Senate Sets Override Vote for Equal Pay Bill

Equal Pay, Greenstein, Cunningham, Weinberg, Sweeney



TRENTON – Senate Majority Leader Loretta Weinberg and Senator Sandra Cunningham announced today that the Senate will vote to override the governor’s veto of legislation that would help to secure equal pay for women in New Jersey.

The override vote is scheduled for next Monday, December 19th.

“The sad reality is that women still earn less than men across the country and in New Jersey,” said Senator Weinberg. “The current laws don’t do enough to protect against wage discrimination. This legislation would help to close the wage gap in our state. It is an important measure for both our residents who are working hard and not getting the pay they deserve, but also for our children and grandchildren who should grow up in a society that treats them fairly and equitably.”

The bill, S-992, which passed both houses of the Legislature with overwhelming, bipartisan, veto-proof majorities, was vetoed by the governor on May 2nd of this year. It was approved 28-4 by the Senate, including six Republicans, and 54-14 by the Assembly. Two additional Senate Democrats who weren’t available for the prior vote have pledged their support.

“Racial and gender inequality still exists and, while we have made progress, change isn’t occurring fast enough,” said Senator Cunningham.  “As a new generation of young women prepares to enter the workforce, they should do so with the assurance that they will be treated as equals no matter their gender, race, or religion. This legislation will bring transparency to wages and help to combat wage discrimination. This will help to change the culture of inequality that unfortunately still exists in the workplace and help to close the wage gap between men and women.”

If enacted, the legislation would establish the strongest pay equity law in the country.

“Eighty cents on the dollar is not only unfair to women, it’s bad for their families and for the economy,” said Assemblywoman Pamela Lampitt, the Assembly sponsor of the bill. “Equal pay isn’t just a women’s issue, when a women gets equal pay her family income rises and her entire family is better off. When all employees are paid fairly, the economy is more prosperous.”

In 2016, women in the United States make only 79 cents for every dollar a man makes. In New Jersey, on average, women make 80 cents for each dollar a man makes, according to information from the National Women’s Law Center. The wage gap is much greater for women of color: African-American women make 58.1 cents for every dollar a man does; for Latinas, the wage statistic is 42.7 cents, the NWLC reported. Other reports indicate that the gap is increasing for young women just entering the workforce, which could “keep them trapped in a career track with lower pay.”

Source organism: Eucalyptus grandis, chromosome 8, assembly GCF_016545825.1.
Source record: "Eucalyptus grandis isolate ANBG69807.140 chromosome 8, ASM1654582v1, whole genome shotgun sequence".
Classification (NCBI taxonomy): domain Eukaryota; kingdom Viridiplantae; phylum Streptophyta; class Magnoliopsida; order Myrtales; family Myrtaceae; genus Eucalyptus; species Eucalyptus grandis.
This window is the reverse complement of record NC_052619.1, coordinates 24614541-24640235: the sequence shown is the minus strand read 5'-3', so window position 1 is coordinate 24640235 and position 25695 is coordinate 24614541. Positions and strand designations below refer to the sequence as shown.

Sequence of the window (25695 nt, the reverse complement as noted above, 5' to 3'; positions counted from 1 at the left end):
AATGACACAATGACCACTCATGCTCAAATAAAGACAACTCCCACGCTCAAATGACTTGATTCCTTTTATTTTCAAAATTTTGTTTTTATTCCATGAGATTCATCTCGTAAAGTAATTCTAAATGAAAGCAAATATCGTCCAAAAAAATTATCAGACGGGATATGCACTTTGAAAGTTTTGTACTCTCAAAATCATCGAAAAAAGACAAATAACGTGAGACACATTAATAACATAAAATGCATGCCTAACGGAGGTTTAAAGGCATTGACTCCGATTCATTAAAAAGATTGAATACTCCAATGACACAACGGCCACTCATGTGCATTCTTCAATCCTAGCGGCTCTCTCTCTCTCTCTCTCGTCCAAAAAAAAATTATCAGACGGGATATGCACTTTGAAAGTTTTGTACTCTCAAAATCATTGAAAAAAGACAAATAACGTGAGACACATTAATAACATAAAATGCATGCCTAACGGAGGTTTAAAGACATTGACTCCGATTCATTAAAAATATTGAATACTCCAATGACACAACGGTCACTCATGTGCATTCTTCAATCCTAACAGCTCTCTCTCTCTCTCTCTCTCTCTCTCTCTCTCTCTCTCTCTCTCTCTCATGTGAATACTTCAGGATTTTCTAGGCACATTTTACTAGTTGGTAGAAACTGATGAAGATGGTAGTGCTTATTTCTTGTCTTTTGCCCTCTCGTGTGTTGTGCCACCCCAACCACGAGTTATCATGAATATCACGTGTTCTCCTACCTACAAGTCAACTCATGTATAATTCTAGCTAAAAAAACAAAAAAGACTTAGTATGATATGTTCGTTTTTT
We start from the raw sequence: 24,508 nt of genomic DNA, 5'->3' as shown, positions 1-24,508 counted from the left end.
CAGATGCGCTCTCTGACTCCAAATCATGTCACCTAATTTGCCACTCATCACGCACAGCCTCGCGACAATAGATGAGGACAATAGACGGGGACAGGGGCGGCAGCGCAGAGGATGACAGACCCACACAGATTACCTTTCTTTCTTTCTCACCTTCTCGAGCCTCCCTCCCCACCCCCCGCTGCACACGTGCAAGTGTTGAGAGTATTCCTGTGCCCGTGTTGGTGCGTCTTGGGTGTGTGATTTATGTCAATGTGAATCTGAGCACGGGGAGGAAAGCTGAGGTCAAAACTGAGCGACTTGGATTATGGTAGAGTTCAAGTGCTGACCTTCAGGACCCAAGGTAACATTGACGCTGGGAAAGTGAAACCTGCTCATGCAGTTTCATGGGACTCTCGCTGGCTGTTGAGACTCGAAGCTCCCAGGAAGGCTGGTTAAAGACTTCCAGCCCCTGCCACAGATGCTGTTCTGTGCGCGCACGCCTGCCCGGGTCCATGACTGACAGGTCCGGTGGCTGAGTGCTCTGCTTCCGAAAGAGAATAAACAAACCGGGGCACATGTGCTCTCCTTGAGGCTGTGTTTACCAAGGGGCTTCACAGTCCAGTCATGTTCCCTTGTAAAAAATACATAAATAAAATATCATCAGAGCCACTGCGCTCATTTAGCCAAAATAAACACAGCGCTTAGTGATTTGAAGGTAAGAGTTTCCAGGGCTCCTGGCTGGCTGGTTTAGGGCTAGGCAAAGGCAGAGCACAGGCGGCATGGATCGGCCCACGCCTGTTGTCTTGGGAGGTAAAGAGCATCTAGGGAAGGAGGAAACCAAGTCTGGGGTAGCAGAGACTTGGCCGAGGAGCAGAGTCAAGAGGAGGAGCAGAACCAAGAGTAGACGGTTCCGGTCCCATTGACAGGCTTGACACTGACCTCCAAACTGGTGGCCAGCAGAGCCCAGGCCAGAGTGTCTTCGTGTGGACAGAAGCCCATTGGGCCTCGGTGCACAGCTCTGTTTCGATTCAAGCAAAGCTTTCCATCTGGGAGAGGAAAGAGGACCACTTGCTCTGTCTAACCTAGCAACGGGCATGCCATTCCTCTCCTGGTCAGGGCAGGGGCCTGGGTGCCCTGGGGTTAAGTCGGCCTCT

Senate President Steve Sweeney gave his support to the effort and the issue.

“It is shameful that in this day and age, women continue to make less than men for doing the same work,” said Senator Sweeney.  “Equal pay for equal work is a simple, common-sense principle that should also be a basic right. There should not even be a debate on the issue, much less a veto. This is a matter where equality for women can be measured in dollars and inequality is revealed by paychecks.”

The vetoed legislation would make changes to the law to combat pay discrimination by creating greater transparency surrounding compensation and greater protections for employees. The bill would prohibit unequal pay for “substantially similar” work, and would require an employer to demonstrate a different rate of compensation is the result of specific factors, such as training and education. It would restart the statute of limitations each time a paycheck is issued in furtherance of discrimination, reflecting language in the federal Lilly Ledbetter Act; however, it would allow back pay for the entire period of time in which the violation is continuous, a provision that is stronger than the federal law’s two-year cap.

Also participating were Senator Linda Greenstein, Senator Nilsa Cruz-Perez and Senator Bob Smith.

In New Jersey, the amount today’s wage gap would cost a woman over a 40-year career, known as the “lifetime wage gap,” is $477,080. Compared to a white man, over a 40-year career, it would cost an African American woman $1.2 million, a Latina $1.7 million, an Asian American woman $416,560, and a Native American woman $1.2 million, according to research from the National Women’s Law Center. If wages continue to change at the current pace, women in New Jersey will not see equal pay until the year 2055, the Institute for Women’s Policy Research reported.

Joining in support were Laurel Brennan, Secretary-Treasurer, AFL – CIO; Dena Mottola Jaborska, Associate Director, NJ Citizen Action; Adele LaTourette, Director of NJAHC; Christine Sadovy, Advocacy Director, Planned Parenthood; Estina Baker, Senior Campaign Lead, CWA; Nancy Erika Smith, Civil Rights Attorney, Partner and Co-Founder of Smith Mullin;Bruce Davis, Economic Development Chair, NAACP NJ State Conference; Patricia Teffenhart, NJ Coalition Against Sexual Assault; Nancy Hedinger, President, League of Women Voters; Douglas Johnston, AARP NJ  Manager of Advocacy; Jean Pierce, Health Professionals and Allied Employees; Bridget Devane, Public Policy Director, Health Professionals and Allied Employees (AFT); Deb Huber, President, NOW-NJ; Carol Cohen, President, AAUW; Virginia Little, AAUW; Renee Koubiadis, Executive Director, Anti-Poverty Network, and Reverend Sara Lilja, Director, LEAMNJ.